Monthly Archives: April 2014

Pine Tree Propogation

I spent this winter digging up and transplanting pine trees.  I moved trees from areas with too thick of a population and transplanted them to thinner areas.

baby pine tree

I tied some orange survey tape around the base of all of the trees that I transplanted so that I can both see them and monitor them to see how they grow.  The 4 light-green stems growing out of the top of this 12″ tree are new branches – these will turn into the growing tip and some main branches.

This fall I am going to make a special effort to sprout as many pine tree seedlings as I can.  I have room to plant as many as I can grow.

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Bluebonnet

This Blue Bonnet just popped up this spring.  This is the largest and strongest of the few Blue Bonnets that popped up.  Have to let it mature and go to seed.  Hopefully next year there will be more Blue Bonnets.

wild blue bonnets popped up

That is a scrawny Red Clover next to the Blue Bonnet.  Red Clover popped up all over.  The largest plants popped up in the freshly just composted open beds – interesting.  It is truly amazing how wild seeds find their way all over the place.  I do believe that blue bonnet seeds are too big to be blown by the wind . . . birds?

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Carrots – Which Variety Do I Prefer?

This past winter growing season, being my first time to grow crops under a hoop garden, I tried 2 varieties of carrots – Scarlet Nantes and Autumn King.

Scarlet Nantes are on the left and Autumn King are on the right.  The Autumn King grew larger and looked more orange.  The Scarlet Nantes were a paler orange and overall the carrots were smaller.  There was not a discernible difference in taste between the 2 varieties.  They are both heirloom varieties.

autumn king carrots vs scarlet nantes

These carrots were planted in beds that were just filled with composted horse manure.  I had read that planting carrots in such a rich compost would result in lots of small hairy roots all over them – this did not prove to be true.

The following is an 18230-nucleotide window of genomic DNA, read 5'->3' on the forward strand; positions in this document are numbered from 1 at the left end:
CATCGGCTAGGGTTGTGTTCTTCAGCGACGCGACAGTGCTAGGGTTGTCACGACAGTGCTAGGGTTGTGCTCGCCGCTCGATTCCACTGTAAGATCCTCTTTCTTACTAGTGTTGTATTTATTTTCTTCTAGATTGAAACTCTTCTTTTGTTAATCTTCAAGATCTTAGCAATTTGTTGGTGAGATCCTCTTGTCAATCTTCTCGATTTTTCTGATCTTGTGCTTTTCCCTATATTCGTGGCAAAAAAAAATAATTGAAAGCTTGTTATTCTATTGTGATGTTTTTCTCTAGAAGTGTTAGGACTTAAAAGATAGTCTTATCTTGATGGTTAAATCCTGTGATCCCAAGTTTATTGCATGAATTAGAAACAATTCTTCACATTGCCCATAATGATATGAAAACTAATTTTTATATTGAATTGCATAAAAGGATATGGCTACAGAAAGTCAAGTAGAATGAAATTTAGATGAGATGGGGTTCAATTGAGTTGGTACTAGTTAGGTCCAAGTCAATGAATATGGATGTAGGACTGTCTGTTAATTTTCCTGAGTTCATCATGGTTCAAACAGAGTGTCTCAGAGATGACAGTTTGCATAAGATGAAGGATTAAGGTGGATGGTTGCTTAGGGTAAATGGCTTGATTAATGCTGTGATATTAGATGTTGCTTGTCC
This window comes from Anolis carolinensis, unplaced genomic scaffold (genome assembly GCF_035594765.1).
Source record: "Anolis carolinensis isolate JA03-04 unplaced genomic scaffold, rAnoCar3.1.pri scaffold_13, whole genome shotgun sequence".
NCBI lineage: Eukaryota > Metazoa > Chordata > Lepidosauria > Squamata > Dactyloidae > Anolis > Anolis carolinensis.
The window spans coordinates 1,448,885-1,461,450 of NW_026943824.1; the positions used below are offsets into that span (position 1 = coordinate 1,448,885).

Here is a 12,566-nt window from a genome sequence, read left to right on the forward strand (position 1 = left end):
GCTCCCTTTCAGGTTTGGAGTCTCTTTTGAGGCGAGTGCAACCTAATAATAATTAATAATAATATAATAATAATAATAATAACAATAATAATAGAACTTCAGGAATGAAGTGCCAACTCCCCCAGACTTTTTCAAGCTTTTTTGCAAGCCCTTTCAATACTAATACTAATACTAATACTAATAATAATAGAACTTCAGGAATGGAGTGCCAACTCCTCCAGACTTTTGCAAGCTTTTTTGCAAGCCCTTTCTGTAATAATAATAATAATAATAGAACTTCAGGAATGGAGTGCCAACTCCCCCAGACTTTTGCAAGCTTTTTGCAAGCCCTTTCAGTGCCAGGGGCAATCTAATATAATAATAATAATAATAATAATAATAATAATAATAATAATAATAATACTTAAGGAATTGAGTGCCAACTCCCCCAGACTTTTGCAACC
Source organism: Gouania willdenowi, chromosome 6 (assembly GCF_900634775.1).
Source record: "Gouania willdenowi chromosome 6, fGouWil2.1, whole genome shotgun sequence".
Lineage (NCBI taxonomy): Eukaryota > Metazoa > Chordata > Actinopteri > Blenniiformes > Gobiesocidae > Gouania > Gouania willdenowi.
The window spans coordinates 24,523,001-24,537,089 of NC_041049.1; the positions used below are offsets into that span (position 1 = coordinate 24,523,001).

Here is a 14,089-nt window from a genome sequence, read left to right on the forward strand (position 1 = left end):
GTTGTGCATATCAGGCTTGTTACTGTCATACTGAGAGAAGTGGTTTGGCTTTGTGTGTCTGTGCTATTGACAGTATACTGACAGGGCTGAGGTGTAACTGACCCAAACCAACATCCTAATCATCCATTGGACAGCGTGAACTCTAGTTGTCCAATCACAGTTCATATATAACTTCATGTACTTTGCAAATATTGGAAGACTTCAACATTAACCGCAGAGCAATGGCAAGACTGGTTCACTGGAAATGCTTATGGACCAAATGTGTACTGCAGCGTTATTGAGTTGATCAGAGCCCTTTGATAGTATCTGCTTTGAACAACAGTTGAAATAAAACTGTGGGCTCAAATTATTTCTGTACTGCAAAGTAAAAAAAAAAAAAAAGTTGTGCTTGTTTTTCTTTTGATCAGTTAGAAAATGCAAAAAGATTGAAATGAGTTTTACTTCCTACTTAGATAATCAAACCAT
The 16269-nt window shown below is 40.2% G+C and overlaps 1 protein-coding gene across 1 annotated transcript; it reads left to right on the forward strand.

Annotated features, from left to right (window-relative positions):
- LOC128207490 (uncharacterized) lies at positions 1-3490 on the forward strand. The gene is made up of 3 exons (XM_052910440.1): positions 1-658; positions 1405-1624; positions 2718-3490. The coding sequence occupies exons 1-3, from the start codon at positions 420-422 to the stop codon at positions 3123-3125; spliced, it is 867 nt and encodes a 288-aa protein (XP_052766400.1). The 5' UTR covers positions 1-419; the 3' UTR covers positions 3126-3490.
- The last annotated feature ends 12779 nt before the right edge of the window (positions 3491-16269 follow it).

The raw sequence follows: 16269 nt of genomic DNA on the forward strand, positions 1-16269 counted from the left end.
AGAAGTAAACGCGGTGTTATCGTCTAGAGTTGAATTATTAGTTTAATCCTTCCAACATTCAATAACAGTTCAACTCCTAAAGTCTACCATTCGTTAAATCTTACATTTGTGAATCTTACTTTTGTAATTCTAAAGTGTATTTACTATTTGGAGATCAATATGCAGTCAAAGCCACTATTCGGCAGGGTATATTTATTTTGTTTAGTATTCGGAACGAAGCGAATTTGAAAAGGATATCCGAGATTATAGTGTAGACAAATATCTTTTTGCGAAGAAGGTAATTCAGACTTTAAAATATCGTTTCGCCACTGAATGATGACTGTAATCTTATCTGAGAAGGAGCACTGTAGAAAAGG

I have a mountain of carrots to finish harvesting.

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Blueberry Jackpot

I happened to walk into our local Lowes when they had all of their $10 – 1 gallon Blueberry plants marked down to $3.00.   I constrained myself to 9 more plants.  (6 are shown here).  I had 3 varieties to choose from.
mark down blueberries

I plan to learn to root my own blueberry cuttings and grow my own new bushes, but @ $3, I would be stupid to pass up these.

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Drying Kale

I grew 2 varieties of Kale, Blue Curled Scotch Kale and Dwarf Blue Curled Vates Strain.

Blue Curled Scotch kale has larger, softer leaves and dried in a few hours with the dehydrator set between 105 and 110 degrees.  You can see the leaves on the dryer shelf.  The stems, however, do NOT dry.  The stems remained soft and moist,   so I crumbled the dry leaves off of the stems.  The few thin stems that dried were stiff like thin toothpicks – I don’t really want that stuff in my kale leaves.  You can see the stripped leaf stems on top of the dryer.

blue curled scotch kale

This mason jar is holding about 3 dryer loads of crumbled kale leaves.  Those leaves really dry to nothing.  Dried kale is very good in soups and other dishes that some dried green pieces look good in.

dried kale

I tried to dry some of the Dwarf Blue Curled Vates kale, however it just doesn’t seem to dry in a few hours.  In fact, none of the leaves every fully dired.  Most of it ended up in the compost.  Stay with Scotch Kale if you want to dry it.

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